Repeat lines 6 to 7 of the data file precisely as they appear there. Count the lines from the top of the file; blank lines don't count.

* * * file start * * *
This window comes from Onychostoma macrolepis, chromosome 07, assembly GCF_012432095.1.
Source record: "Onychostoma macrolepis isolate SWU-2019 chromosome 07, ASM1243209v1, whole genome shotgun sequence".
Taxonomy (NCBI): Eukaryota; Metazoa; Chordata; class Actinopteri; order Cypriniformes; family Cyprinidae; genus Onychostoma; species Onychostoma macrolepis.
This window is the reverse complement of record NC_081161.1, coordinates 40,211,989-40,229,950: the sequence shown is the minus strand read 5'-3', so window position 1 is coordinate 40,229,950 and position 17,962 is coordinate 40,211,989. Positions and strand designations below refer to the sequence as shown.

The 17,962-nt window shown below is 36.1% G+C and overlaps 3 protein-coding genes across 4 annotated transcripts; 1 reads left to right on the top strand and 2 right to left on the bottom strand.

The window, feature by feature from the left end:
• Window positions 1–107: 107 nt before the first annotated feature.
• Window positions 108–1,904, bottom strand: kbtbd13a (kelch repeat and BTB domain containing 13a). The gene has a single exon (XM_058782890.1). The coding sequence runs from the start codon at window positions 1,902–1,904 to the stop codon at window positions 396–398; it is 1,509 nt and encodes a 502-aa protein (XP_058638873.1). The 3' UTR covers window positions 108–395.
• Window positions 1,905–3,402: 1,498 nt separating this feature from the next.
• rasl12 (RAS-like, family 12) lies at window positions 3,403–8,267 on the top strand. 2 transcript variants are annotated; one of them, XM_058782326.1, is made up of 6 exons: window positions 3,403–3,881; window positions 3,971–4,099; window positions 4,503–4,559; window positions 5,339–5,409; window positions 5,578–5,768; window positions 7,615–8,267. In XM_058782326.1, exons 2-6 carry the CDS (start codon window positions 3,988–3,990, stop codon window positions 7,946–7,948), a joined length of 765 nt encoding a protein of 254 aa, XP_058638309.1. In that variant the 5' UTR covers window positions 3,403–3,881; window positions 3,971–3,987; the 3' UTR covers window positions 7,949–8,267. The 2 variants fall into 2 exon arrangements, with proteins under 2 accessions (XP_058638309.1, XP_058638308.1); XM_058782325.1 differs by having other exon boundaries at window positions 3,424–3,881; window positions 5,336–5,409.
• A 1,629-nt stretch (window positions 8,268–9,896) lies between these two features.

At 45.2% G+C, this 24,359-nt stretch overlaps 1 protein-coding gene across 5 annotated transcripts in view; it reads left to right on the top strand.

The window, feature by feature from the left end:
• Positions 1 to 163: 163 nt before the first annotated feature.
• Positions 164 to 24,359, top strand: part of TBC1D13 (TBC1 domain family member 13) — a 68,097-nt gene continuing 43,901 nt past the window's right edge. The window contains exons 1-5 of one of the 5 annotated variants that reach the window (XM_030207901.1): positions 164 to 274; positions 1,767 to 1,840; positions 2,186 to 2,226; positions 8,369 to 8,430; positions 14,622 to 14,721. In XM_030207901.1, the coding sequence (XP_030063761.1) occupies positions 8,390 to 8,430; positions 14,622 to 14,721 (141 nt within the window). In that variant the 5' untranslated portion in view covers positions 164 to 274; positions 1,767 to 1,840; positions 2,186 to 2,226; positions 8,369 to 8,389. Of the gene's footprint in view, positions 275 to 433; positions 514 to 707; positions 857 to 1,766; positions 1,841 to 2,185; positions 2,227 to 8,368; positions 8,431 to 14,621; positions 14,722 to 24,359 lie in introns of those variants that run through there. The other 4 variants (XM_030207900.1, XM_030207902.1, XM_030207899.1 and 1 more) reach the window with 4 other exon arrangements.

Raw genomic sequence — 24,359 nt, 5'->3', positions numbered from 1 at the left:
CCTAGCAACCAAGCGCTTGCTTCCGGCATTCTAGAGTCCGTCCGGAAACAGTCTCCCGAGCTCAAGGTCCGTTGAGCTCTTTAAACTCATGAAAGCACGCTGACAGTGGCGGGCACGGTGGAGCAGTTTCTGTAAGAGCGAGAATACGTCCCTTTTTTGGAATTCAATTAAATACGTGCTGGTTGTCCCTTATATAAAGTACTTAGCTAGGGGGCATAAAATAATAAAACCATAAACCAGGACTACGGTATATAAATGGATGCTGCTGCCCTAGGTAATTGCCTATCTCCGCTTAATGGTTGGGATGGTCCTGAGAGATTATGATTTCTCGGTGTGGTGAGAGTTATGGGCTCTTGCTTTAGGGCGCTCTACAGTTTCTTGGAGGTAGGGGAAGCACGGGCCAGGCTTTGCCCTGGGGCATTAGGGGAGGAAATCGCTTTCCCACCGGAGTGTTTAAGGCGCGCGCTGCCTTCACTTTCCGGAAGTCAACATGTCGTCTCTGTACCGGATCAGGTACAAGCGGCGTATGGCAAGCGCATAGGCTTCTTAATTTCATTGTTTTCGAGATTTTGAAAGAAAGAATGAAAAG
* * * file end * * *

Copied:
The window, feature by feature from the left end:
• Window positions 1–107: 107 nt before the first annotated feature.